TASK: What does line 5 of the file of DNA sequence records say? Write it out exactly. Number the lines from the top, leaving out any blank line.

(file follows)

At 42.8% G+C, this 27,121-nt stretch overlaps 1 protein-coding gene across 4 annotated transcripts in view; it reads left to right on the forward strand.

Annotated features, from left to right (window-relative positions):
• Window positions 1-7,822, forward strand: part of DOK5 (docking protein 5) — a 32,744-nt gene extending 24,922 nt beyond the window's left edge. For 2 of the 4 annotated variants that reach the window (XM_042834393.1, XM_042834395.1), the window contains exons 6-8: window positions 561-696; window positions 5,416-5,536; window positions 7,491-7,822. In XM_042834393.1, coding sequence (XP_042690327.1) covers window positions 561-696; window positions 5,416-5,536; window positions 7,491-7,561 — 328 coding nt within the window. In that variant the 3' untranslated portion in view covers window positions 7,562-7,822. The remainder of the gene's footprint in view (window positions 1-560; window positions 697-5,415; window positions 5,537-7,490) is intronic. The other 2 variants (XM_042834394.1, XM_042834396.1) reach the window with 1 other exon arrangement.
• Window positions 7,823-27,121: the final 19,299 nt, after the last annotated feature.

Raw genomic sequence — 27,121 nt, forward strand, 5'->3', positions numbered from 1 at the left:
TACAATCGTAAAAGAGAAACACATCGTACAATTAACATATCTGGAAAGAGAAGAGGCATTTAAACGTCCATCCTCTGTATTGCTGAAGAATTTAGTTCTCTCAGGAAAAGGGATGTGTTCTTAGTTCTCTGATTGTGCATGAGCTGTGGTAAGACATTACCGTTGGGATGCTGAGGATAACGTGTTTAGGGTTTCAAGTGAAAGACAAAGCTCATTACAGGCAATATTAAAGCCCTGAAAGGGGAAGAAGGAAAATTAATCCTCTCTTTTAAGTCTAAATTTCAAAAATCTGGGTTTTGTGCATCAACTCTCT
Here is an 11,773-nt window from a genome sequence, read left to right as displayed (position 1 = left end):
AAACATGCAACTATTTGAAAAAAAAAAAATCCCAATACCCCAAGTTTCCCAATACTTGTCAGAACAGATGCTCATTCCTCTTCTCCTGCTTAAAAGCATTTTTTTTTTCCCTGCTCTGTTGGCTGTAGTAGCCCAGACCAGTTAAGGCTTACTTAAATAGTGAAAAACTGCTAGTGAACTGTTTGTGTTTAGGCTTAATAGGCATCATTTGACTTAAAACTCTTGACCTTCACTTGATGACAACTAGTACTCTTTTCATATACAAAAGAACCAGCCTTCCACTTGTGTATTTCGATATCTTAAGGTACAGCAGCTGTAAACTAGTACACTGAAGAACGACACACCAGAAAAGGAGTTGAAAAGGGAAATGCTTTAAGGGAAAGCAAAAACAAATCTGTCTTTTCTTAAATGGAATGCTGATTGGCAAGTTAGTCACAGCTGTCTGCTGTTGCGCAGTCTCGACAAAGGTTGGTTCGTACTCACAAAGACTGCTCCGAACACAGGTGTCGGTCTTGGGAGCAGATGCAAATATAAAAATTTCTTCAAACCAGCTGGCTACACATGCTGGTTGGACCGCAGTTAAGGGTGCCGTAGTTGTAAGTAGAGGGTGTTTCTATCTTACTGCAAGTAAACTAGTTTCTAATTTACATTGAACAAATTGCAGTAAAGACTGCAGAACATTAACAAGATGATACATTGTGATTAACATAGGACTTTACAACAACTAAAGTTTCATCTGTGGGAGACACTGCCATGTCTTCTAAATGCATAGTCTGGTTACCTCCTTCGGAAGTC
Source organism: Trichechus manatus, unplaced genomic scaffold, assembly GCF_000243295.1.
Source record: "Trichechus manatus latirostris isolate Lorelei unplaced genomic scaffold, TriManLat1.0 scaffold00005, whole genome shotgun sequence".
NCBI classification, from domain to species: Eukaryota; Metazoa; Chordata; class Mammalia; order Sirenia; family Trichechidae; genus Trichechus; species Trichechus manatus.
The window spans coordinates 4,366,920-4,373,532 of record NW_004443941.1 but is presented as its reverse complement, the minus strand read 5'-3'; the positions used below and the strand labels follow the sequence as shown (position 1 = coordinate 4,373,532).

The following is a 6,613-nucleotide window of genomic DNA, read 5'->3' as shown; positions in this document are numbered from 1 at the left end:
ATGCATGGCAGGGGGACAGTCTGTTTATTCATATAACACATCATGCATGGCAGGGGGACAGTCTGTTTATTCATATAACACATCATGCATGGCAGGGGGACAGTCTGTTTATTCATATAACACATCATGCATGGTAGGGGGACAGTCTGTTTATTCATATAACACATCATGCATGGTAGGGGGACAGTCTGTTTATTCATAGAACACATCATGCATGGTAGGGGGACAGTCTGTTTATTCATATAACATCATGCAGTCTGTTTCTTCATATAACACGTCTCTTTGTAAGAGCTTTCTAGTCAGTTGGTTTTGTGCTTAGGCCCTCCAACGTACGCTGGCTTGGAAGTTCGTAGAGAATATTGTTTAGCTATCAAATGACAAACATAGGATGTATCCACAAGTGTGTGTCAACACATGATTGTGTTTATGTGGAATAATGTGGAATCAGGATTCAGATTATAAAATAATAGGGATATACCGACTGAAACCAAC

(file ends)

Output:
Raw genomic sequence — 27,121 nt, forward strand, 5'->3', positions numbered from 1 at the left: